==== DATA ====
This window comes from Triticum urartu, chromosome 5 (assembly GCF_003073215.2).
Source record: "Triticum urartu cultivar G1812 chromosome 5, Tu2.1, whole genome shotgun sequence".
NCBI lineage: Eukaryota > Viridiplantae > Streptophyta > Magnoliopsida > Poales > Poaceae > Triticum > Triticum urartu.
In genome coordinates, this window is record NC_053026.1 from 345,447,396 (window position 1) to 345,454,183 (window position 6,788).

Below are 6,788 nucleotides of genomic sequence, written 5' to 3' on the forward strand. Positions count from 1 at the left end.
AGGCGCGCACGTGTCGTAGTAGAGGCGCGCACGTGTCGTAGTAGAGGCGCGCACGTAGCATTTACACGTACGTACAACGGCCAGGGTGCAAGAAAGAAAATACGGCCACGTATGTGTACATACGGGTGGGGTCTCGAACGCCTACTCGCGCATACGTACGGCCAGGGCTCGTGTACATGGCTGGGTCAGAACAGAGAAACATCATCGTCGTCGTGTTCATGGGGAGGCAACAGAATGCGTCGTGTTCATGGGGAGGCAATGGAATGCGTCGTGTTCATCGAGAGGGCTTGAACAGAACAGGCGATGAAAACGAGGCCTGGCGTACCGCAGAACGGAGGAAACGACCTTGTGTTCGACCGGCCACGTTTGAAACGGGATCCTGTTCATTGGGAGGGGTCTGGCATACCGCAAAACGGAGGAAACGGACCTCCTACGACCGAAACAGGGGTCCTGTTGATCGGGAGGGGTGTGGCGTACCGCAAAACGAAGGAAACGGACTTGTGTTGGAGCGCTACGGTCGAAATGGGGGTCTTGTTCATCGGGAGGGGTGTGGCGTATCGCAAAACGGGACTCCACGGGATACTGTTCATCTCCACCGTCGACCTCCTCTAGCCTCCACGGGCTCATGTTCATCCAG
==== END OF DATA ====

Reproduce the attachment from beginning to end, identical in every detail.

This window comes from Triticum urartu, chromosome 5 (assembly GCF_003073215.2).
Source record: "Triticum urartu cultivar G1812 chromosome 5, Tu2.1, whole genome shotgun sequence".
NCBI lineage: Eukaryota > Viridiplantae > Streptophyta > Magnoliopsida > Poales > Poaceae > Triticum > Triticum urartu.
In genome coordinates, this window is record NC_053026.1 from 345,447,396 (window position 1) to 345,454,183 (window position 6,788).

Below are 6,788 nucleotides of genomic sequence, written 5' to 3' on the forward strand. Positions count from 1 at the left end.
AGGCGCGCACGTGTCGTAGTAGAGGCGCGCACGTGTCGTAGTAGAGGCGCGCACGTAGCATTTACACGTACGTACAACGGCCAGGGTGCAAGAAAGAAAATACGGCCACGTATGTGTACATACGGGTGGGGTCTCGAACGCCTACTCGCGCATACGTACGGCCAGGGCTCGTGTACATGGCTGGGTCAGAACAGAGAAACATCATCGTCGTCGTGTTCATGGGGAGGCAACAGAATGCGTCGTGTTCATGGGGAGGCAATGGAATGCGTCGTGTTCATCGAGAGGGCTTGAACAGAACAGGCGATGAAAACGAGGCCTGGCGTACCGCAGAACGGAGGAAACGACCTTGTGTTCGACCGGCCACGTTTGAAACGGGATCCTGTTCATTGGGAGGGGTCTGGCATACCGCAAAACGGAGGAAACGGACCTCCTACGACCGAAACAGGGGTCCTGTTGATCGGGAGGGGTGTGGCGTACCGCAAAACGAAGGAAACGGACTTGTGTTGGAGCGCTACGGTCGAAATGGGGGTCTTGTTCATCGGGAGGGGTGTGGCGTATCGCAAAACGGGACTCCACGGGATACTGTTCATCTCCACCGTCGACCTCCTCTAGCCTCCACGGGCTCATGTTCATCCAG